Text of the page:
• It can help to improve the quality of the software.
  • It can help to save time and money.

The goal of risk analysis is to proactively address potential issues and increase the chances of project success.

Here are some key aspects of risk analysis in software development:

  1. Risk Identification: This involves identifying potential risks that may arise during the software development lifecycle. Risks can include technical challenges, resource constraints, unclear requirements, schedule delays, or changes in project scope. Various techniques like brainstorming, checklists, and historical data analysis can help identify risks.
  2. Risk Assessment: Once risks are identified, they need to be assessed in terms of their probability of occurrence and potential impact on the project. Risks are typically evaluated based on their severity, likelihood, and detectability. This assessment helps prioritize risks and focus on those with the highest potential impact.
  3. Risk Mitigation: After assessing the risks, strategies and plans are developed to mitigate or reduce their impact. This involves implementing measures to avoid, transfer, accept, or mitigate the risks. Risk mitigation strategies can include adopting alternative technologies, adjusting project schedules, allocating additional resources, improving communication, or setting up contingency plans.
  4. Risk Monitoring and Control: Throughout the software development lifecycle, risks need to be continuously monitored and controlled. Regular risk assessments are performed to identify new risks that may emerge or changes in the severity of existing risks. Monitoring helps ensure that risk mitigation strategies are effective and that new risks are addressed promptly.
  5. Risk Documentation: It is important to maintain documentation of identified risks, their assessments, mitigation strategies, and outcomes. This documentation provides a historical record of risks encountered during the project and serves as a reference for future projects.
  6. Iterative Approach: Risk analysis is an iterative process that is performed at various stages of the software development lifecycle. As the project progresses and new information becomes available, the risk analysis is updated and refined.

By incorporating risk analysis into the software development process, organizations can proactively address potential issues, enhance decision-making, allocate resources effectively, and improve the chances of delivering a successful software product.

Top 10 Ideas for Successful Continuous Testing

Continuous Testing in 2022. It’s the stuff that Continuous Delivery is built upon. Do it right, and you deliver software at pace. Do it (CT) poorly, and you get nothing but a script to deliver crappy software just like we always have. CD without CT is just a pipe(line?) dream.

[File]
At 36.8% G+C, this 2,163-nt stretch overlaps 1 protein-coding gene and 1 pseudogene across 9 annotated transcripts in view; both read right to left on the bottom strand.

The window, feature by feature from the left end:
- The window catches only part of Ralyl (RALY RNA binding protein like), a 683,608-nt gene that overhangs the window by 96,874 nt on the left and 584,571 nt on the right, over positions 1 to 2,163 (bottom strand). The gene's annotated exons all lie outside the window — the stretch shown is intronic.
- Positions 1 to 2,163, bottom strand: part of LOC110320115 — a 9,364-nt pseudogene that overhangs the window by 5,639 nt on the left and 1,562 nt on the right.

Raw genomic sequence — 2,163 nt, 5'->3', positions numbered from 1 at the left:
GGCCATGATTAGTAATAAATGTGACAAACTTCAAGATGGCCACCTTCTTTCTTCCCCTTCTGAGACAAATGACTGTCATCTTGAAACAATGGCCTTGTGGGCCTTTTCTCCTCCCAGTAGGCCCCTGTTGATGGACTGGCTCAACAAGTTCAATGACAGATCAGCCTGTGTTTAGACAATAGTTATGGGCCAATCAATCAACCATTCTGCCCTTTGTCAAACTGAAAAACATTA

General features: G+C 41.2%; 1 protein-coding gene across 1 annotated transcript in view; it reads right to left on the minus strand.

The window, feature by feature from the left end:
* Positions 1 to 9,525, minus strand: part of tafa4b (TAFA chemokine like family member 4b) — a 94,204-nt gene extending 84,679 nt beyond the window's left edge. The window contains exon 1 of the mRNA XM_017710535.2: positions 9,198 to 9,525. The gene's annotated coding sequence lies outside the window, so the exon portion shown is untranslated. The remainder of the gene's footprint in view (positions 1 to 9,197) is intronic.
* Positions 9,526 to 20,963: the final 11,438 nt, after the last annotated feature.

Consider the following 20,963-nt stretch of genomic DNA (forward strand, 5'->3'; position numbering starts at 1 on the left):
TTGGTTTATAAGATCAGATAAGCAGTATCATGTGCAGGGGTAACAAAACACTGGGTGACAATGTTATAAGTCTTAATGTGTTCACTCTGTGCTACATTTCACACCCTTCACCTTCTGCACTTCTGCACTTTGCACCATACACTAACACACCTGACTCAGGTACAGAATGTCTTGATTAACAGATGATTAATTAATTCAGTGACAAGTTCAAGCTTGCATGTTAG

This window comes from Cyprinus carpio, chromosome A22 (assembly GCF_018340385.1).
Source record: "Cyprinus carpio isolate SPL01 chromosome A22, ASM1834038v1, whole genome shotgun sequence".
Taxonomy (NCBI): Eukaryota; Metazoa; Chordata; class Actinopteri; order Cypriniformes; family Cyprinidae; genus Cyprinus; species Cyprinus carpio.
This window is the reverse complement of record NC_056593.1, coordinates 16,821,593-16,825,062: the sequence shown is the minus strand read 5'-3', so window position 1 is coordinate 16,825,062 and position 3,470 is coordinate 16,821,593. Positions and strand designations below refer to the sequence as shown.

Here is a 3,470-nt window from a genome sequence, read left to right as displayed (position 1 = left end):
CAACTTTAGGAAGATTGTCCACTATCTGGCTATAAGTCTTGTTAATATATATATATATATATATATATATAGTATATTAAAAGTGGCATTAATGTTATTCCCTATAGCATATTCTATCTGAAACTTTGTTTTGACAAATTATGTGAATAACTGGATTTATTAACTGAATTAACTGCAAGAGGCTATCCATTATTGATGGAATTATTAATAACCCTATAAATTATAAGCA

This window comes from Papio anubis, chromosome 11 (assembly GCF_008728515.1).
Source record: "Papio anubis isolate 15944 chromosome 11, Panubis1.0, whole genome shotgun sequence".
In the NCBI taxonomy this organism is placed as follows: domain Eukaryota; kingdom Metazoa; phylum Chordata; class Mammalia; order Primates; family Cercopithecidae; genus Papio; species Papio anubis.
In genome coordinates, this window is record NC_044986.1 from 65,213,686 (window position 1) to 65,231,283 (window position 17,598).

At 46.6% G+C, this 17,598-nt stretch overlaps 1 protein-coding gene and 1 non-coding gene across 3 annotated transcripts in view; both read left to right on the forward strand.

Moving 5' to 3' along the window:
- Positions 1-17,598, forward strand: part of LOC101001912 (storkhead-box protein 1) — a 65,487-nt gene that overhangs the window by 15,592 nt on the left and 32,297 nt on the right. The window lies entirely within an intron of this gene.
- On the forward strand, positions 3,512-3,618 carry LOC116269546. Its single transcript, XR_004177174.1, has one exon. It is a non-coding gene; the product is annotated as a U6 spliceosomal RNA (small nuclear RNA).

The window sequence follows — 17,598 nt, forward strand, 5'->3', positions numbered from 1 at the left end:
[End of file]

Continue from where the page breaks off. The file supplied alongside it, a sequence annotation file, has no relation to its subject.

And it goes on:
So how do you do it right? Lets take a look at 10 ideas that make Continuous Testing effective and successful:

  1. Automate your acceptance criteria
    • Start with a great acceptance criteria. Now take test automation and prove that you did it. Don’t stop short, don’t wave your hands and say it will work. Prove it with a test. Check it in with the code and run it every time you build. This is your oracle for the future. This is where you start putting coins in the bank for the future.
  2. Make your tests focused and fast
    • Forget end to end if you can. Focus your test on a single thing. Sure, write great unit tests that help show function level quality, but strive to create a test that proves working components. System level functionality (not system integration) – make your tests fast. Make them small, with limited scope. Get in, prove, clean up and get out. If you are doing setup to get to your point, you have failed. Think testability and architecture. Refactor so that your test is small, focused and fast.
  3. Develop and live by a definition of done that includes testing in your sprint
    • Your team must live by the fact that you are not done until you have delivered test automation that proves your code is going to work. Sure, that might not happen but that is the cliff we march to. We may find out that our test was not good enough, but the sprint is not done until we have the completed code and tests to go with it checked in and passing. No excuses.
  4. Make the entire team responsible for quality
    • People say this all the time and don’t live by it. Many times we sit around waiting for quality guy or gal to get the testing done. Wrong. If you are waiting for testing to complete, you are doing it wrong. Complete the testing. Make the testing faster. Do the test yourself. Build better testing. Make the framework measure. Your job is to deliver new features with high quality. Whatever your expertise is, use it. You are responsible. I once heard that the best way for a developer to get better at testing is to give them a pager. Give everyone a pager.
  5. Get skilled. Quit pretending that record and playback works